How Russia could try to get around the European Union’s oil sanctions

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How Russia could try to get around the European Union’s oil sanctions

PUBLISHED THU, JUN 2 202212:49 AM EDTUPDATED THU, JUN 2 202212:59 AM EDT

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Weizhen Tan@WEIZENT

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KEY POINTS

  • Moscow could respond to European sanctions on Russian oil by seeking other buyers for its crude or cutting production to keep prices high. Its actions would have a global economic impact — unless OPEC intervenes.
  • EU leaders on Monday agreed to ban 90% of Russian crude by the end of the year as part of the bloc’s sixth sanctions package on Russia since it invaded Ukraine.
  • “The Russian response obviously will bear close watching,” Helima Croft, head of global commodity strategy at RBC Capital Markets, in a note on Tuesday.
The EU's partial embargo covers Russian oil brought into the bloc by sea, with an exemption carved out for imports delivered by pipeline following opposition from Hungary.

The EU’s partial embargo covers Russian oil brought into the bloc by sea, with an exemption carved out for imports delivered by pipeline following opposition from Hungary.

Attila Kisbenedek | Afp | Getty Images

Moscow could respond to European sanctions on Russian oil by seeking other buyers for its crude or cutting production to keep prices high. Its actions would have a global economic impact — unless OPEC intervenes.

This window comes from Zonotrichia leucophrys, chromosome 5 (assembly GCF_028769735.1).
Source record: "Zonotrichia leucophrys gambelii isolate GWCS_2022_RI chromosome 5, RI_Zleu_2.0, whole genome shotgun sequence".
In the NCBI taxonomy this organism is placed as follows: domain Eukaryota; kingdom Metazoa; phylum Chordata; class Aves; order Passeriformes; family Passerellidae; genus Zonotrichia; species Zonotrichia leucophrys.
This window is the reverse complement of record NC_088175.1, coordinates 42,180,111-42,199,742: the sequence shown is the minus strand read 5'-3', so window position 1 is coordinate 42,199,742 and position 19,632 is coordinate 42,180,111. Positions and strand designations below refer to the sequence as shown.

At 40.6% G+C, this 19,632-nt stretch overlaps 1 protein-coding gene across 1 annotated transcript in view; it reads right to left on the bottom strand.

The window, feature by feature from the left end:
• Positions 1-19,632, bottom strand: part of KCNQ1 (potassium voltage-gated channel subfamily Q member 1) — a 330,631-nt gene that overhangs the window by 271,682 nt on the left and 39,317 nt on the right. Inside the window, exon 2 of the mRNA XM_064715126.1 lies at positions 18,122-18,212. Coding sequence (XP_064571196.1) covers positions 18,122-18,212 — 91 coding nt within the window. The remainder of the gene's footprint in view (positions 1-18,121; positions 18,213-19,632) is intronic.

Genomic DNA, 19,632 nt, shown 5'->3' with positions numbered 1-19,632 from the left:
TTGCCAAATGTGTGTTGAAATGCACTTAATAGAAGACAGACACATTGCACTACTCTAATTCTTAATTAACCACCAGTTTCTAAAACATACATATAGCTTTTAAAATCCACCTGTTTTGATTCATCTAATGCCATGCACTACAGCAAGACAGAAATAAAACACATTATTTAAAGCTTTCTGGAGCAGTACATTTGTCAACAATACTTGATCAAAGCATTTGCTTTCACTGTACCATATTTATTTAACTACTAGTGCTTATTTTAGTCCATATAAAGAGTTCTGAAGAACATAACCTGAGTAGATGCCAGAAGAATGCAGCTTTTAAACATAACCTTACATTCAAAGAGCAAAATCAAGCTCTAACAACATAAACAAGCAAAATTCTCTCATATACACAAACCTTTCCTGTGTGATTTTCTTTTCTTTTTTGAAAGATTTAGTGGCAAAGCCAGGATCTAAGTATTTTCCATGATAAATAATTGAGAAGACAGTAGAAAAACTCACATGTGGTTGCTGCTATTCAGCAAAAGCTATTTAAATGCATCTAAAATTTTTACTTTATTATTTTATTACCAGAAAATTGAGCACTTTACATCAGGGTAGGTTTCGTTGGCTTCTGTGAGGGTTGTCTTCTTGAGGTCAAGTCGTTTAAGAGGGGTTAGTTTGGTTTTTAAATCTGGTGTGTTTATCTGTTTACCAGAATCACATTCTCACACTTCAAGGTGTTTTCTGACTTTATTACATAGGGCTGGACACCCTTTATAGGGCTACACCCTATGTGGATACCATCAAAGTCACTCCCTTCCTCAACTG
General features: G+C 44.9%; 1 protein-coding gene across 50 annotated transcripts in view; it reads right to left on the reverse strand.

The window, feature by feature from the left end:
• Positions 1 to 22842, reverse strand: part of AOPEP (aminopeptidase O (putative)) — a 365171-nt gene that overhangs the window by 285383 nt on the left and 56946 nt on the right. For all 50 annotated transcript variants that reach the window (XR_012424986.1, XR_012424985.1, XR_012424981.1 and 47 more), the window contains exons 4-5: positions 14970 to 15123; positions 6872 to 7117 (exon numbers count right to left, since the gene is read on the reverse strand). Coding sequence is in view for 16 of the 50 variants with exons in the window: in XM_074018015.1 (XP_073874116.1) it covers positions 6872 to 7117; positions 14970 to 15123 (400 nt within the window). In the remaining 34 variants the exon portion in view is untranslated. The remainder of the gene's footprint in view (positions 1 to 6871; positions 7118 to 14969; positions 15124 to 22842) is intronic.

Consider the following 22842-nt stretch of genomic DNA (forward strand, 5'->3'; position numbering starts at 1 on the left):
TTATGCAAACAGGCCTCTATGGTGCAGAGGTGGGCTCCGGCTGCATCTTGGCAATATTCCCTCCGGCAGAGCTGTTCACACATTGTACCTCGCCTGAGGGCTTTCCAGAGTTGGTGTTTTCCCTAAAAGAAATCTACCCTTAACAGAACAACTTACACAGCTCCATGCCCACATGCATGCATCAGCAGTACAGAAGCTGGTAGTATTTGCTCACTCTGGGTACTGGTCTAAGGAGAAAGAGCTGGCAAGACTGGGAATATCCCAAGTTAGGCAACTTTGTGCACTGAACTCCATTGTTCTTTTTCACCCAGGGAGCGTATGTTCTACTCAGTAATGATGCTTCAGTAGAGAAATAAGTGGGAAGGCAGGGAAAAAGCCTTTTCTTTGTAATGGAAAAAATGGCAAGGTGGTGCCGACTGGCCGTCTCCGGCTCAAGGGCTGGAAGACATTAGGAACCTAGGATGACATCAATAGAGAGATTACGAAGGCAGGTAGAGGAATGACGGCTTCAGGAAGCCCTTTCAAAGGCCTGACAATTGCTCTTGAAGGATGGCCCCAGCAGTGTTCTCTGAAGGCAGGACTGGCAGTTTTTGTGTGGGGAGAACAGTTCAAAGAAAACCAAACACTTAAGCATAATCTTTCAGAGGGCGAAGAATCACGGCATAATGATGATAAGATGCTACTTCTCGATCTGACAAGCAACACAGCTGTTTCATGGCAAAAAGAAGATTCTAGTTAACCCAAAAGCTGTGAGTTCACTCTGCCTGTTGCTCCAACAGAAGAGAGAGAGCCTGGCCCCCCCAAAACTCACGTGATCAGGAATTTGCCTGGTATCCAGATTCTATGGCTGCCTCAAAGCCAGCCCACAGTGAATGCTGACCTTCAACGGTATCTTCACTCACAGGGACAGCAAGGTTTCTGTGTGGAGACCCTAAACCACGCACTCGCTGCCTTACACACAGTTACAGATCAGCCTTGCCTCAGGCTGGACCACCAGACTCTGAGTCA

EU leaders on Monday agreed to ban 90% of Russian crude by the end of the year as part of the bloc’s sixth sanctions package on Russia since it invaded Ukraine.

“The Russian response obviously will bear close watching,” Helima Croft, head of global commodity strategy at RBC Capital Markets, in a note on Tuesday.

Russia is the world’s third-largest oil producer after the U.S. and Saudi Arabia, and the second largest crude oil exporter behind Saudi Arabia, according to the International Energy Agency.

“What is going on now will change oil-natural gas trade into the future. Oil prices will not decline any time soon and the fallout of Russian sanctions will be felt for a few years,” said Hossein Askari, a professor at the George Washington University School of Business. “The U.S. should have used strong preemptive sanctions on Russia and been tougher with OPEC oil producers to increase oil output.”

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Hunting for other buyers

Whether Russia manages to offload its sanctioned crude and how much it can sell would affect oil prices globally. Roughly 36% of the EU’s oil imports coming from Russia.

Mikhail Ulyanov, Russia’s permanent representative to international organizations in Vienna, said the country will look for other buyers for its oil.

“As she rightly said yesterday, 

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